I've been working on my synopsis and,

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JustSarah
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I've been working on my synopsis and,

Post by JustSarah » September 22nd, 2012, 12:19 pm

I wondered, how do you get from synopsis to full length novella? As it is, I always start out with a brief summary and a leading question to stimulate my thought processes to write the first three chapters. However I often get stuck at around 2000 to 5000 words because of a research or knowledge issue.

How do i direct my research to only what's' specifically relevant to the novel? In my first project three years ago, it was because I had no idea how boot camp went during the viking years of iceland. During my most current projects, it was how I have limited knowledge of military structure overall.

I'm sort of starting a short story that has less of a military element, and trying to get it up to 2,000 words. (The amount I get done in roughly a day when inspired.) But I eventually want to try to finish an earlier project when I have more of an idea on how modern and futuristic warfare works.

Edit: I hope this is the right section.D;

Gypson
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Re: I've been working on my synopsis and,

Post by Gypson » September 25th, 2012, 1:18 am

Good questions and good thoughts. Hang in there =)
JustSarah wrote:I wondered, how do you get from synopsis to full length novella?
I think this takes a different route for everybody and you'll have to stumble across your own. My stories stretch into novels when I write characters who I love and who do things that surprise me. An interesting character making a grevious mistake with severe repercussions will keep me writing on the edge of my seat. I want to see what he's going to do now that his back is against the wall, I want to see how this situation can go from bad to worse.

Similarly, my stories stretch when my characters have interesting, intense relationships. I want to see how the power struggle plays out, the exact cost of their friendship, the sacrifices they will make.

Or I could have just said "conflict." Small wonder I need to harness concision in my writing. =P
JustSarah wrote:How do i direct my research to only what's' specifically relevant to the novel?
The more you explore and learn about your characters and story, the more specific (or broad) your research may become.

As to researching only what's relevant to the novel, I have never been good at that. I tend to research widely and narrow down my findings into what's the most interesting and applicable to my novel. Not everything I read (or invent) ends up in ink.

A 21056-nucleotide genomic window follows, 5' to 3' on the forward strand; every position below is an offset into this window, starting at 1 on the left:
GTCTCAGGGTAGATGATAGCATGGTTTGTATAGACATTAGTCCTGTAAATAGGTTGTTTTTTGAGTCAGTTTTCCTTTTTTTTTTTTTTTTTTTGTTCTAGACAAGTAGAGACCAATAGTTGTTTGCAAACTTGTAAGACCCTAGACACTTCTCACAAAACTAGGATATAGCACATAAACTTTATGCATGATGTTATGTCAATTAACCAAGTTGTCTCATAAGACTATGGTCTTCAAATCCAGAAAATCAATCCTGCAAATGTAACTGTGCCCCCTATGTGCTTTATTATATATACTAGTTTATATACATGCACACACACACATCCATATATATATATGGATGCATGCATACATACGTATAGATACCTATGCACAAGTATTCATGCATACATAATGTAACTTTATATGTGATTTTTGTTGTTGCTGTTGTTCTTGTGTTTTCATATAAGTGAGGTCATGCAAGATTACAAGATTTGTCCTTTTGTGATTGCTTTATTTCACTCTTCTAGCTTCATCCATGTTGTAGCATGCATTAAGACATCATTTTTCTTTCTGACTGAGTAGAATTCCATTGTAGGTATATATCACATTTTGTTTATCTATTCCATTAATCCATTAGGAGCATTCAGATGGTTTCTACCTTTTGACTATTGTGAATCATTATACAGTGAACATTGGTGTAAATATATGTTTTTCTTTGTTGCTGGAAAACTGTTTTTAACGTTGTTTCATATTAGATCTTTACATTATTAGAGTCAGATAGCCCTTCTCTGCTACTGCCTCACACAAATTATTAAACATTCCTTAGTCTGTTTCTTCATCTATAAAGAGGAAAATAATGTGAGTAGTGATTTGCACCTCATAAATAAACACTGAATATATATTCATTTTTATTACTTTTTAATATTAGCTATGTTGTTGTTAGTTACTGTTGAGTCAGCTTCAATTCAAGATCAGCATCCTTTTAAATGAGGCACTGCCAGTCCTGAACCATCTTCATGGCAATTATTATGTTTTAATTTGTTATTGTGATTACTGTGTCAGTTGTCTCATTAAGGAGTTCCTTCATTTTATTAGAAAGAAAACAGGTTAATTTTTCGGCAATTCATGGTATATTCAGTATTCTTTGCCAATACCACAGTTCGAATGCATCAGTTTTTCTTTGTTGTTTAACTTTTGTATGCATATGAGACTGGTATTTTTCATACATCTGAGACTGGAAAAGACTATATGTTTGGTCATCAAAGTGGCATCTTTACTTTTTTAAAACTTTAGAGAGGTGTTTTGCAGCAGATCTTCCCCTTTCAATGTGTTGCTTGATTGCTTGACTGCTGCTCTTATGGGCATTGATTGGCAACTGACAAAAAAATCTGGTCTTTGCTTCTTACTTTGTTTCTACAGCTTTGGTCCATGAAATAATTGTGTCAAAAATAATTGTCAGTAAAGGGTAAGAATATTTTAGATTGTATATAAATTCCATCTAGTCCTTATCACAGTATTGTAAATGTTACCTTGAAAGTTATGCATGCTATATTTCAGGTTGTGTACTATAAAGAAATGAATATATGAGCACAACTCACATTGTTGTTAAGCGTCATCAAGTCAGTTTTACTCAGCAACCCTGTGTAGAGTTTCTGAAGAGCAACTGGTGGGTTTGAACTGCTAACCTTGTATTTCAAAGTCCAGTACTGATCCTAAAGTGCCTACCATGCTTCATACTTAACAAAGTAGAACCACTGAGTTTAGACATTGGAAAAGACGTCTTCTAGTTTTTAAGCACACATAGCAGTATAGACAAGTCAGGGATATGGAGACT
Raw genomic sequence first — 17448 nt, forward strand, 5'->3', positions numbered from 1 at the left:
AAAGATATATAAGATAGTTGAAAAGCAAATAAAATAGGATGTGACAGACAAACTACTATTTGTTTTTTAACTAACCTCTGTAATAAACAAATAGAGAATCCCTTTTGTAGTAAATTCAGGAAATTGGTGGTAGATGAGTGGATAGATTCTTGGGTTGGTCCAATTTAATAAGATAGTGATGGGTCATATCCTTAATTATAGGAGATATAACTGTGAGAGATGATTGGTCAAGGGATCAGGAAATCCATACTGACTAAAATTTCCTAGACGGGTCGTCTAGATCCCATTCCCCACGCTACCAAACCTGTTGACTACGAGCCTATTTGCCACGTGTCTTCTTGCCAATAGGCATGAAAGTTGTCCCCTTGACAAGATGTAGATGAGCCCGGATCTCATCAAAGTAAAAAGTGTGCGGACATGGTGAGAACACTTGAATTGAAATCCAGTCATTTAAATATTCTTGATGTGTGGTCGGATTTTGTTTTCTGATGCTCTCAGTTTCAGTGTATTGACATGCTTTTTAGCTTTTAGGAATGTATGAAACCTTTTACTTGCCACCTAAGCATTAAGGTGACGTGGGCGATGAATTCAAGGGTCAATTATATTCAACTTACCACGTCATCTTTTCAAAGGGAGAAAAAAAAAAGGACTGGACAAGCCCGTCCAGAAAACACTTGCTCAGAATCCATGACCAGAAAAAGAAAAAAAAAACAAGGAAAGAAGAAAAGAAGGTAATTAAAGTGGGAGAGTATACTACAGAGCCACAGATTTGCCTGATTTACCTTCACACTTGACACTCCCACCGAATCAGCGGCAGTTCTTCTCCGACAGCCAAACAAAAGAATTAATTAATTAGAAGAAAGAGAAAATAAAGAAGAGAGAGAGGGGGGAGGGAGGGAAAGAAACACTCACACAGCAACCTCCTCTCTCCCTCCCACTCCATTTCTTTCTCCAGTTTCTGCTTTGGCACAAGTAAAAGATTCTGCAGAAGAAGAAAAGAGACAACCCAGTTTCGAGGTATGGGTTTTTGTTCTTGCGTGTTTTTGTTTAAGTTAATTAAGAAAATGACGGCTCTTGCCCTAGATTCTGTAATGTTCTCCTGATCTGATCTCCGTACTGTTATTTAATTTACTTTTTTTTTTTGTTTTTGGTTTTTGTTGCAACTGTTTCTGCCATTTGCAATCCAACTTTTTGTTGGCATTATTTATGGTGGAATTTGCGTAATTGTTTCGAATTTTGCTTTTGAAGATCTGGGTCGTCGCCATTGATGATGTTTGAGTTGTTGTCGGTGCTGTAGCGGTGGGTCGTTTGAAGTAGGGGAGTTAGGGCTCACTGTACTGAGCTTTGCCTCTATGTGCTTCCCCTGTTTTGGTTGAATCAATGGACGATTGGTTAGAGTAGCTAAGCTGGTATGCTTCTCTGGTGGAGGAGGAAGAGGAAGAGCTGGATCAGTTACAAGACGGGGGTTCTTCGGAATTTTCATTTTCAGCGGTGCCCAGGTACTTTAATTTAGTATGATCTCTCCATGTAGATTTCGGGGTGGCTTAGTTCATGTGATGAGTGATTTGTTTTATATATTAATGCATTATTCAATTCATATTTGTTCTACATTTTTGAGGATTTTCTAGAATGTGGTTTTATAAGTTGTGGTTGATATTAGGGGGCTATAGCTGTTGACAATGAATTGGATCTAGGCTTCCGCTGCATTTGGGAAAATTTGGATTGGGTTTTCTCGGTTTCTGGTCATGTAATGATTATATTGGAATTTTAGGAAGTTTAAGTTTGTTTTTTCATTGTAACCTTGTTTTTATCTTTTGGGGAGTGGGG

A starting point might be to think about any careers or hobbies that are important to your characters. Researching those interests can help solidify your characterization as well as provide unusual sources of conflict. Or if your story takes place in a specific environment, you could research real-world settings that are similar in ecosystem or culture.

JustSarah
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Re: I've been working on my synopsis and,

Post by JustSarah » September 25th, 2012, 9:02 am

Its mainly an issue when I want to look up things about the military, understanding ground tactics and guerilla warfare. Things like how logistics work, and other fine details. With my other projects it was always as easy as, "I want to understand 19th century france legal system, so i'll buy the Napoleonic code."

I mean I can construct a plot: Create a character, what is the worst thing that can happen to this character, bring this worse fear to the fore, resolve this fear with a natural ending. Boy loses his dog, boy goes to retrieve the dog, boy gets his dog back.

And I tend to write in a very abbreviated fashion. (As some of you may have noticed.D: I'll crit your stuff, just trying to learn how to do it.)

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dios4vida
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Re: I've been working on my synopsis and,

Post by dios4vida » September 26th, 2012, 3:37 pm

JustSarah wrote:Its mainly an issue when I want to look up things about the military, understanding ground tactics and guerilla warfare. Things like how logistics work, and other fine details. With my other projects it was always as easy as, "I want to understand 19th century france legal system, so i'll buy the Napoleonic code."
There's a lot more information out there than you'd probably think. If you start googling specific questions you have, or topics you need to read up on, you'd be shocked at what you can find. (I mean, I have an illustrated guide for how to kill a sentry silently that I found online - so there should be at least some information on guerilla warfare and ground tactics lurking around the internet somewhere).